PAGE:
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Reactions to the War on Terrorism: Ethnic Group Differences in the 2007 Pew Poll of American Muslims-Final Report


Reactions to the War on Terrorism: Ethnic Group Differences in the 2007 Pew Poll of American Muslims-Final Report

Abstract: 

This study explores opinions relating to the war on terrorism for seven groups of participants in
the 2007 Pew poll of U.S Muslims: African-American Muslims (self-identified as “Black” and born
in the U.S. of U.S.-born parents) and Muslims born in Pakistan, Iran, Arab countries, South Asian
countries excluding Pakistan, European countries, and sub-Saharan African countries. For all
seven groups, half or more of participants did not believe the U.S. war on terrorism is sincere but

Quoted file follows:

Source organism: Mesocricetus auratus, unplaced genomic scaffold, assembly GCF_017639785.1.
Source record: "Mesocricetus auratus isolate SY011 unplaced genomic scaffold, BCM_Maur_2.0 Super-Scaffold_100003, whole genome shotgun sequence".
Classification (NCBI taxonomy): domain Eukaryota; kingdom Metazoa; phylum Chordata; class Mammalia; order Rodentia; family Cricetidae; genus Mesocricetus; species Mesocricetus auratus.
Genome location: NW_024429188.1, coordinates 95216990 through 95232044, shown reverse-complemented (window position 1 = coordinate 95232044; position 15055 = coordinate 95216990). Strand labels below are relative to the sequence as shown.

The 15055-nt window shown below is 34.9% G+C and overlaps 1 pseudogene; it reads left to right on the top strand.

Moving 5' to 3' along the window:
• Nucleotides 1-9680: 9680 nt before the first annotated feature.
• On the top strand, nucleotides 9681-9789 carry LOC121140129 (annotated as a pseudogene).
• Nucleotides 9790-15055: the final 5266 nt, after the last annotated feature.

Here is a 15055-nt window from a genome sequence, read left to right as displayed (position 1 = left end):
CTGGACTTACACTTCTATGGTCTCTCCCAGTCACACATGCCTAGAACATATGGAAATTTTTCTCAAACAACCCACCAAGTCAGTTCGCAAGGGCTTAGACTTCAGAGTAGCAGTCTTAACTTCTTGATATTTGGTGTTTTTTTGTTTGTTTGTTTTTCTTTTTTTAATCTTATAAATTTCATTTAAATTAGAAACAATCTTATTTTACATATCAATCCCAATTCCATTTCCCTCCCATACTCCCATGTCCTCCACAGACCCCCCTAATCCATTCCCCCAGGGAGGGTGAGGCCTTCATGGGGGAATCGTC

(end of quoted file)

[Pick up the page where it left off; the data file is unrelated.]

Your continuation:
less than ten percent had favorable opinions of Al Qaeda and only a few percent justified suicide
bombing in defense of Islam. Within these general similarities two groups stood out. Iran-born
Muslims were on average less religious than other groups but their opinions about the war on
terrorism were strongly related to individual differences in religiosity, perceptions of
discrimination, and opposition to government and government policies. African-American Muslims
were more negative than other groups about the war on terrorism but their opinions were
unrelated to these same individual differences. Discussion suggests that these results are the
beginning of a more differentiated view of U.S. Muslims.

Publication Information

Full Citation: 

McCauley,Clark, and Sarah Scheckter. 2010. "Reactions to the War on Terrorism: Ethnic Group Differences in the 2007 Pew Poll of American Muslims." October: https://www.start.umd.edu/sites/default/files/publications/local_attachments/Surveys%20-%20Ethnic%20Group%20Comparisons%20Final%20Report.pdf

START Author(s): 
Clark McCauley
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